The poly would be the least expensive, the topical membranes are more expensive.

"Re 3) this is for a small bathroom that will only have a shower stall and no tub. Was thinking of using the Kerdi drain there. "

To use a Kerdi drain, you generally use it in one of two ways. The first is as part of the Kerdi shower system. Kerdi drain, then Kerdi membrane on the floor and walls. Along the lines of the shower in the link I posted previously.

The other way is to do a deck mud slope with a Kerdi Drain installed, also like the shower in the previous thread. But instead of using Kerdi membrane on the sloped floor and walls, you use Hydroban.

I do prefer topical membranes, they result in less deep wetting of the shower structure and thus they help minimize mildew, etc, especially on a shower floor.


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RE: Underlying the tile question for tile experts Bill and Mongo

Mongoct-- (sorry OP)
If not using Kerdi shower pan, but just a mudbed/liner, can you use a topical membrane for a shower floor? I've posted previously, but it didn't catch your attention. I'm trying to understand this more as well...
Thanks!


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RE: Underlying the tile question for tile experts Bill and Mongo

"Mongoct-- (sorry OP)
If not using Kerdi shower pan, but just a mudbed/liner, can you use a topical membrane for a shower floor? I've posted previously, but it didn't catch your attention. I'm trying to understand this more as well... "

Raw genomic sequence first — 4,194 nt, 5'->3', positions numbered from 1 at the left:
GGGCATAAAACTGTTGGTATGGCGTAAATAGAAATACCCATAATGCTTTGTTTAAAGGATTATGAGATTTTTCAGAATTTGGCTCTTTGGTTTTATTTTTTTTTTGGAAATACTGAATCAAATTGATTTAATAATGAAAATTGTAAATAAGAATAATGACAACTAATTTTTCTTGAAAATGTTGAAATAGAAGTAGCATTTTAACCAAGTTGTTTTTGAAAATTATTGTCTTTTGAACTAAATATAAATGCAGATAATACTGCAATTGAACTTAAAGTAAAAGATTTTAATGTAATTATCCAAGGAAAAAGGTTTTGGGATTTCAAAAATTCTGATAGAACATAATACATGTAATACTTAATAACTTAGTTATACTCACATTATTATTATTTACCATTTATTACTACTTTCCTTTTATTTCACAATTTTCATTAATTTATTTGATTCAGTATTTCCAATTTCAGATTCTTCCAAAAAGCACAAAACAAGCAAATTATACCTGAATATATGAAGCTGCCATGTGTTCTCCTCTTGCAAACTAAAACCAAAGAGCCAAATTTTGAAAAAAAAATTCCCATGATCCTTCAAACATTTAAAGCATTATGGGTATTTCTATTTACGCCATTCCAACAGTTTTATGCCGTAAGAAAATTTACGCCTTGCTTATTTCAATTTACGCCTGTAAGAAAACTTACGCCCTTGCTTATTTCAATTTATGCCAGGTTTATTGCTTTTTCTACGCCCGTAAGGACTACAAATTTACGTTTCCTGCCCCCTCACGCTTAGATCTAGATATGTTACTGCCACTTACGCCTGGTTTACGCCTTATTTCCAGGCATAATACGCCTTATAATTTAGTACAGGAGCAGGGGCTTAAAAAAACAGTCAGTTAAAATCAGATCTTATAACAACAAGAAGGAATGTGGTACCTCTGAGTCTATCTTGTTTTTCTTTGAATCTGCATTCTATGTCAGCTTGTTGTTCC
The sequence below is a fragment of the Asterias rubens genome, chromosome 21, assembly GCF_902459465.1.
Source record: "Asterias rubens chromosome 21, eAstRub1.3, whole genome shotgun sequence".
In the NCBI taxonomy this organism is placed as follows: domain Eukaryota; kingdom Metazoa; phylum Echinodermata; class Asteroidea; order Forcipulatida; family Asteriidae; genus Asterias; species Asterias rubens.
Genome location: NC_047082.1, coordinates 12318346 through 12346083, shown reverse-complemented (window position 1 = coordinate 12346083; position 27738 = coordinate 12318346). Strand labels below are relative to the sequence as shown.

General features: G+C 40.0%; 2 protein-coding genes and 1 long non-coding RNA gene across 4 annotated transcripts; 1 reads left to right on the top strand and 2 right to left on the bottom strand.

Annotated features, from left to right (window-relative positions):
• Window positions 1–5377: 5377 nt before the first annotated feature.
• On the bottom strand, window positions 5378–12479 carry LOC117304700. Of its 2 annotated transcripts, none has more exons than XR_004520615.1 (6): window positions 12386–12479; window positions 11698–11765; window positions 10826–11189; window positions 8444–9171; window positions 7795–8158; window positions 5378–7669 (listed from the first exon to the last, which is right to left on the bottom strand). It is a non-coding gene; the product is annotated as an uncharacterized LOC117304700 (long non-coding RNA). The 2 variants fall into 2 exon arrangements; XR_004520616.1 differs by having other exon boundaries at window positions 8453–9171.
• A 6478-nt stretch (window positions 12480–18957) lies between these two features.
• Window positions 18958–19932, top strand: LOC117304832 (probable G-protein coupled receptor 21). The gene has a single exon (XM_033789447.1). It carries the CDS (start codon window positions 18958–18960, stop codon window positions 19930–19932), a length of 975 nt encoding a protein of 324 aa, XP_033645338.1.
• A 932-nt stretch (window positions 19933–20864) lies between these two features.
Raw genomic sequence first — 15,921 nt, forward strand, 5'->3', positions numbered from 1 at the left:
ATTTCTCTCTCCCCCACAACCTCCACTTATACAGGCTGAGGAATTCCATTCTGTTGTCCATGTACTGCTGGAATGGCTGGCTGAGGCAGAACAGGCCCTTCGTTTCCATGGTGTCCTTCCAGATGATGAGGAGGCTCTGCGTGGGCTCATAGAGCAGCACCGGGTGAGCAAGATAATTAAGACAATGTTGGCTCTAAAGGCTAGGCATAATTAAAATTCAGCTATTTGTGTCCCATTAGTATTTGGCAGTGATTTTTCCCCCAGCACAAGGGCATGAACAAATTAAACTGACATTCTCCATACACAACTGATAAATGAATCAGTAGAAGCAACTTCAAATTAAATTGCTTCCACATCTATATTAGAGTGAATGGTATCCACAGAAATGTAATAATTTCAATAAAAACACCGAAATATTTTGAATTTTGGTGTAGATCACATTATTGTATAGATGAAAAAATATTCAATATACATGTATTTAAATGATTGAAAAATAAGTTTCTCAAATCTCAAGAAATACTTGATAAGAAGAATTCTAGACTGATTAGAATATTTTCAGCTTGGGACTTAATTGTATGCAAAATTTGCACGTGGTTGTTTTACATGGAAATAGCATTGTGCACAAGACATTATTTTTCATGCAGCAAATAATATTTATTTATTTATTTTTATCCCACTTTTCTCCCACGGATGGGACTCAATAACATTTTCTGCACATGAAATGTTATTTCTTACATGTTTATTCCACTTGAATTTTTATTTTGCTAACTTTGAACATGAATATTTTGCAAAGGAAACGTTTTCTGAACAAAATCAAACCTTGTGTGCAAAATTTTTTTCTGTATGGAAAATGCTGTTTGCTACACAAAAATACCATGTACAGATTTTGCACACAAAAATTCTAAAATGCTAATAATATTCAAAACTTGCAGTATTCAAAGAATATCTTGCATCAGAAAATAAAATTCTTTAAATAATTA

Sorry if I missed your previous post. I seem to be hit and miss on the forums these days.

I'm a little confused by the "mudbed/liner" comment and the desire to use it in conjunction with a topical membrane. So let me ramble a bit:

I consider "liners" to be the CPE or CPVC thick shower membrane liners, the ones where you use a deck mud preslope, then install the liner over that with a clamping drain, then top the liner with another layer of deck mud, and you tile upon that. If that's what you're asking about, no I wouldn't use a topical membrane on top of all that.

Here's what I consider to be a liner installation.

Now back-tracking a bit: There are folk that use a topical membrane with a clamping drain, but they have to "dish out" the sloped mud bed as it gets close to the drain. It's sometimes referred to as the "divot method". That way the topical membrane will drain to the drain's weep holes. If you don't use a divot, then the raised part of the clamping drain can sort of act like a dam, causing water under the tile to pool around the drain. The area around the drain might appear perpetually wet.

The divot method is not a technique I embrace. Nothing really wrong with it, it's just not my cup of tea. Here is a photo showing the "divot" carved out of the mud base:

Virtually every shower I do is a one-off size or shape, so I'm almost always doing a sloped deck mud base. As to which topical membrane to use, when using Kerdi, I'll do a sloped mud pan and then cover that with Kerdi.